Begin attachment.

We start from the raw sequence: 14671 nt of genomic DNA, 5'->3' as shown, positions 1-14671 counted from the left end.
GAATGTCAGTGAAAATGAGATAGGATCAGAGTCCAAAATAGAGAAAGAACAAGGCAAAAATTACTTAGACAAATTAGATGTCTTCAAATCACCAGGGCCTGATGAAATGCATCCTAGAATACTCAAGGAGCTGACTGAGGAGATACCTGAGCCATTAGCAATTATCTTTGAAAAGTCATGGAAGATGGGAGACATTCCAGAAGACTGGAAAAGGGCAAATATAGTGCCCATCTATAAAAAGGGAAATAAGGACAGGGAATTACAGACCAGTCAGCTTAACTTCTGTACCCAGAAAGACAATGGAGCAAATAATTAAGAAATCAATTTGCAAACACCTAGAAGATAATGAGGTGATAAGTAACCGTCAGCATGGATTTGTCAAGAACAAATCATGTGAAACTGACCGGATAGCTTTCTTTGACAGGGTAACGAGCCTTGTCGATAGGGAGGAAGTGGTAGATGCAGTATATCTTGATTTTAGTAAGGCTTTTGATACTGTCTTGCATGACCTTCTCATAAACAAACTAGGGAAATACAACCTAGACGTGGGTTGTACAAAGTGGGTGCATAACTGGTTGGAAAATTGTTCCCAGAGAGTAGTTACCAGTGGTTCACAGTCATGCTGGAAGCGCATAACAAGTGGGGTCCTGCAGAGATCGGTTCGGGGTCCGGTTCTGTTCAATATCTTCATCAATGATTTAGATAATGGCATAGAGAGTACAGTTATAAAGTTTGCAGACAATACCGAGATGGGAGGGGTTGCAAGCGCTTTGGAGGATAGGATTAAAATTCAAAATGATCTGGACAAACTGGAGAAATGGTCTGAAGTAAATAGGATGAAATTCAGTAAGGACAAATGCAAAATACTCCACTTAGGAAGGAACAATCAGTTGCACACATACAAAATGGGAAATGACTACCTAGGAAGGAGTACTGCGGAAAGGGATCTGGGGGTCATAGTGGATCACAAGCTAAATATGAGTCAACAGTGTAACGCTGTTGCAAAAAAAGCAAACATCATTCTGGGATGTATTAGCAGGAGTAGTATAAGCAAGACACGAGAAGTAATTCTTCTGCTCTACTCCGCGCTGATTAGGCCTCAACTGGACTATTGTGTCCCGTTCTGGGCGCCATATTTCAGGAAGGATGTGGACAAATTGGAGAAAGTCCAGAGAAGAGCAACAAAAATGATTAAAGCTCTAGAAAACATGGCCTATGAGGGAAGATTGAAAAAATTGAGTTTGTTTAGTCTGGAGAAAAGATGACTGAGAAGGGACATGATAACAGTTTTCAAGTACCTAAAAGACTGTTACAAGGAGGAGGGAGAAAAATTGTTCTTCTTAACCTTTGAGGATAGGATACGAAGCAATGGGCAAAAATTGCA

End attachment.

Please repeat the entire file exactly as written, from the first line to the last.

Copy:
We start from the raw sequence: 14671 nt of genomic DNA, 5'->3' as shown, positions 1-14671 counted from the left end.
GAATGTCAGTGAAAATGAGATAGGATCAGAGTCCAAAATAGAGAAAGAACAAGGCAAAAATTACTTAGACAAATTAGATGTCTTCAAATCACCAGGGCCTGATGAAATGCATCCTAGAATACTCAAGGAGCTGACTGAGGAGATACCTGAGCCATTAGCAATTATCTTTGAAAAGTCATGGAAGATGGGAGACATTCCAGAAGACTGGAAAAGGGCAAATATAGTGCCCATCTATAAAAAGGGAAATAAGGACAGGGAATTACAGACCAGTCAGCTTAACTTCTGTACCCAGAAAGACAATGGAGCAAATAATTAAGAAATCAATTTGCAAACACCTAGAAGATAATGAGGTGATAAGTAACCGTCAGCATGGATTTGTCAAGAACAAATCATGTGAAACTGACCGGATAGCTTTCTTTGACAGGGTAACGAGCCTTGTCGATAGGGAGGAAGTGGTAGATGCAGTATATCTTGATTTTAGTAAGGCTTTTGATACTGTCTTGCATGACCTTCTCATAAACAAACTAGGGAAATACAACCTAGACGTGGGTTGTACAAAGTGGGTGCATAACTGGTTGGAAAATTGTTCCCAGAGAGTAGTTACCAGTGGTTCACAGTCATGCTGGAAGCGCATAACAAGTGGGGTCCTGCAGAGATCGGTTCGGGGTCCGGTTCTGTTCAATATCTTCATCAATGATTTAGATAATGGCATAGAGAGTACAGTTATAAAGTTTGCAGACAATACCGAGATGGGAGGGGTTGCAAGCGCTTTGGAGGATAGGATTAAAATTCAAAATGATCTGGACAAACTGGAGAAATGGTCTGAAGTAAATAGGATGAAATTCAGTAAGGACAAATGCAAAATACTCCACTTAGGAAGGAACAATCAGTTGCACACATACAAAATGGGAAATGACTACCTAGGAAGGAGTACTGCGGAAAGGGATCTGGGGGTCATAGTGGATCACAAGCTAAATATGAGTCAACAGTGTAACGCTGTTGCAAAAAAAGCAAACATCATTCTGGGATGTATTAGCAGGAGTAGTATAAGCAAGACACGAGAAGTAATTCTTCTGCTCTACTCCGCGCTGATTAGGCCTCAACTGGACTATTGTGTCCCGTTCTGGGCGCCATATTTCAGGAAGGATGTGGACAAATTGGAGAAAGTCCAGAGAAGAGCAACAAAAATGATTAAAGCTCTAGAAAACATGGCCTATGAGGGAAGATTGAAAAAATTGAGTTTGTTTAGTCTGGAGAAAAGATGACTGAGAAGGGACATGATAACAGTTTTCAAGTACCTAAAAGACTGTTACAAGGAGGAGGGAGAAAAATTGTTCTTCTTAACCTTTGAGGATAGGATACGAAGCAATGGGCAAAAATTGCA